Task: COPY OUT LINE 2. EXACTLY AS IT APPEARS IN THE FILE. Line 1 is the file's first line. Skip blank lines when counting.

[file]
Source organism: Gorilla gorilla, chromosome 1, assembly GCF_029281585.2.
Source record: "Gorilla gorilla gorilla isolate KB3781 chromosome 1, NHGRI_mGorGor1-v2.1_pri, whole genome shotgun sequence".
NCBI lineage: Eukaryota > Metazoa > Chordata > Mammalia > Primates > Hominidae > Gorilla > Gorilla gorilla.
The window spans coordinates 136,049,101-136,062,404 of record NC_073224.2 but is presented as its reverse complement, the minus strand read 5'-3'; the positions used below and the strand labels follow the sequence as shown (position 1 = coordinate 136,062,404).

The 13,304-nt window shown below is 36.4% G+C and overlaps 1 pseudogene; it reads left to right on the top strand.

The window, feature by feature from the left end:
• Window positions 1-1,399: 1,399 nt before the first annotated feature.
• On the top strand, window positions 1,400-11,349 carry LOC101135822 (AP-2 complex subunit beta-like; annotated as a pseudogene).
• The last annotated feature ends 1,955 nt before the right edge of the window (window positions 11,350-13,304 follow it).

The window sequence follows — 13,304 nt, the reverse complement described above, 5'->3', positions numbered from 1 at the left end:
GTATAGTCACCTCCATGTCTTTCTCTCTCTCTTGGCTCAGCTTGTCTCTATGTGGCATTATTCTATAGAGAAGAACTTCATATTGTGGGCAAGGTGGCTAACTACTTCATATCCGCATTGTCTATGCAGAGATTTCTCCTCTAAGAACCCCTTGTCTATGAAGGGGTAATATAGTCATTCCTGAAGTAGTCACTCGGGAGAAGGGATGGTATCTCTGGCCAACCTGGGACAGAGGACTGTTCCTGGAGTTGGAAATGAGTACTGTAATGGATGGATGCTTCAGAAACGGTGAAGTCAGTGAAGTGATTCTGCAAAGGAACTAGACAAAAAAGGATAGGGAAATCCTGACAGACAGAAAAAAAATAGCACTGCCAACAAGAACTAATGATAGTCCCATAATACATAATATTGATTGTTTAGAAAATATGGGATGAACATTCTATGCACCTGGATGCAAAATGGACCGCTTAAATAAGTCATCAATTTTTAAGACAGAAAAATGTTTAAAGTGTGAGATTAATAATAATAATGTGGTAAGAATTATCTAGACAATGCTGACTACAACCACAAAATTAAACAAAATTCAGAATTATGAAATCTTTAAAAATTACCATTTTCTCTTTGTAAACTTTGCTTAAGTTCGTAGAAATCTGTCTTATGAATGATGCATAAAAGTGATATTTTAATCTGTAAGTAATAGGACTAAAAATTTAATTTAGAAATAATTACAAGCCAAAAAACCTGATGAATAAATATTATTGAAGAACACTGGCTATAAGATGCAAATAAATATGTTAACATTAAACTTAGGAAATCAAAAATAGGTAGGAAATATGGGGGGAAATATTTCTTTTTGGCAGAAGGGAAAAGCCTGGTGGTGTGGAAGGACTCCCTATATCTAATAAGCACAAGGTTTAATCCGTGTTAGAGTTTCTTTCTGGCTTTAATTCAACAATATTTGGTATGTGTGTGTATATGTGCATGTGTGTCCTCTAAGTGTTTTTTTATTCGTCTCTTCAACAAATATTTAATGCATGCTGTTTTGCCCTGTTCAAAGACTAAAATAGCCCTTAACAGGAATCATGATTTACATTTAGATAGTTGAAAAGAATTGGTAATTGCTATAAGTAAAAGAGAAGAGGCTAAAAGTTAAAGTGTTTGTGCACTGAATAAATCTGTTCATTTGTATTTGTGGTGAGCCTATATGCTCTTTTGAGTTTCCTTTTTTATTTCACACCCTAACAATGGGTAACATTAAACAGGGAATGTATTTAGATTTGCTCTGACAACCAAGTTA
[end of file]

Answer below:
Source record: "Gorilla gorilla gorilla isolate KB3781 chromosome 1, NHGRI_mGorGor1-v2.1_pri, whole genome shotgun sequence".